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I need to programmatically stop several Windows NT services. Do you know of an alternative to using the Net Stop command or the sc.exe utility?

You can use Microsoft Active Directory Service Interfaces (ADSI) or Windows Management Instrumentation (WMI) to programmatically stop, start, and manage services. Listing 4 shows VBScript code that uses ADSI to stop an NT service (i.e., Network Associates McShield); Listing 5 shows VBScript code that uses WMI to stop the same service.

To stop a service with ADSI, you need to use the IADsServiceOperations interface, which you access by binding to the service you want to stop on the target computer. As Listing 4 shows, you begin by setting the strComputer variable to the name of the target computer and the strService variable to the name of the NT service you want to stop. Be sure that you use the service's actual name (i.e., the name that NT uses internally for the service) rather than the service's display name (i.e., the name that appears in the Control Panel Services applet). The two names aren't always the same. Next, you use the strComputer and strService variables to create the WinNT provider path that you use with VBScript's GetObject function. The GetObject function uses this path to obtain an instance of the Service object that represents the NT service. After you assign that instance to the oService variable, you use the IADsServiceOperations interface's Stop property to stop the service. To learn more about using ADSI to manage services, see the ADSI IADsService and IADsServiceOperations interface docmentation at http://msdn.microsoft.com/library/psdk/adsi/if_pers_64v9.htm and http://msdn.microsoft.com/library/psdk/adsi/if_dyna_94s3.htm, respectively.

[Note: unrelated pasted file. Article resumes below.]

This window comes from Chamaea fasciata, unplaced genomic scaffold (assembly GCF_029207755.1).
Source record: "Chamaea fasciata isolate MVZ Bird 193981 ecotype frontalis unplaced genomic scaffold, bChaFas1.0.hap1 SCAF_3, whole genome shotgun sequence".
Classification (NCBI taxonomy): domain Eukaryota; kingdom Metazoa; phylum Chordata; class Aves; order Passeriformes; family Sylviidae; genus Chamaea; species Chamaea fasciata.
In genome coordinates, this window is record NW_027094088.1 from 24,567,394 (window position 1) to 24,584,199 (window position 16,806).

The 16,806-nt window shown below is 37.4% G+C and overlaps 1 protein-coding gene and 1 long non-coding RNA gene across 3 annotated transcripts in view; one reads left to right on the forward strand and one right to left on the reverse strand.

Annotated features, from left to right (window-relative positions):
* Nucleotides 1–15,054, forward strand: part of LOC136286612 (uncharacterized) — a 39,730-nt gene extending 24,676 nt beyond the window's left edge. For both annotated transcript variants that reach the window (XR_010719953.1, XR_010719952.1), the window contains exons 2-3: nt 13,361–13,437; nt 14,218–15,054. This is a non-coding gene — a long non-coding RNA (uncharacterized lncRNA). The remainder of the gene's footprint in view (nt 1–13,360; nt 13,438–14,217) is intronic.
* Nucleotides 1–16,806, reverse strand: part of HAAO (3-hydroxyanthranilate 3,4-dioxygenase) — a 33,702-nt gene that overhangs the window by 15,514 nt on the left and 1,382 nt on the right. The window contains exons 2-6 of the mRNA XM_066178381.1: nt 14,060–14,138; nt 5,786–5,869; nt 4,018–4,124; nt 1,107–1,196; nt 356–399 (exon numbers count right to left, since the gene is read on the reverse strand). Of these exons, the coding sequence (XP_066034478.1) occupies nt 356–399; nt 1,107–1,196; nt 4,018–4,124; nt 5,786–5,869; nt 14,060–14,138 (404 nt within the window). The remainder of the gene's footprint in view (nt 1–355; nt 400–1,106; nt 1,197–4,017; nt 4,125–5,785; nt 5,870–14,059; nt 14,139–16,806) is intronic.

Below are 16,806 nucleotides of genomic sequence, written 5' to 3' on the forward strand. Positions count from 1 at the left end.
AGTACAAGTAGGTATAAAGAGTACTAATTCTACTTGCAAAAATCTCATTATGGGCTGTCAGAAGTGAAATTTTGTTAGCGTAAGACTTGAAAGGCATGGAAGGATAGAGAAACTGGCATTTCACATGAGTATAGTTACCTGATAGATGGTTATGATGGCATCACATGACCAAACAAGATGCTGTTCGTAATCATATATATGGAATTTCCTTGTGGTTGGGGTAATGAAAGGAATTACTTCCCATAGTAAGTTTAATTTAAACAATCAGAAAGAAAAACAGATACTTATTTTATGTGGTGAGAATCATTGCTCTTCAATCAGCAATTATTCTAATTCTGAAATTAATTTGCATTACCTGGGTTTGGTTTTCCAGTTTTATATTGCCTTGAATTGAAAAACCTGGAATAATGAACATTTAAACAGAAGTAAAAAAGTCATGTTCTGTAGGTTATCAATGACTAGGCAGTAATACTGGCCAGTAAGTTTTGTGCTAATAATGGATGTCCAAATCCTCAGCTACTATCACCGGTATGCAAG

To stop a service with WMI, you use WMI's Win32_Service class. As Listing 5 shows, the WMI code is similar to the ADSI code. You begin by setting the strComputer and strService variables to the target computer and service you want to stop, respectively. Once again, make sure you use the service's actual name. Next, you use strComputer and strService variables to create the WMI moniker (i.e., the WinMgmts: path) that you use with the GetObject function. The GetObject function uses the moniker to obtain an instance of the Win32_Service class. After you assign that instance to the oService variable, you use the Win32_Service class's StopService method to stop the service. To learn more about using WMI to manage services, see the WMI Win32_Service class documentation at http://msdn.microsoft.com/library/psdk/wmisdk/clasops_4dyd.htm.

Although the VBScript code samples in Listing 4 and Listing 5 effectively illustrate how you can use ADSI and WMI to stop an NT service, the code is simplistic in that it doesn't handle errors or factor in NT service dependencies. When you create your service-management solution, you need to consider service dependencies specific to your environment. You also might want to add error-handling code. For information about handling errors in VBScript code, see Alistair G. Lowe-Norris, "Scripting Solutions with WSH and COM: Trapping and Handling Errors in Your Scripts," May 2001.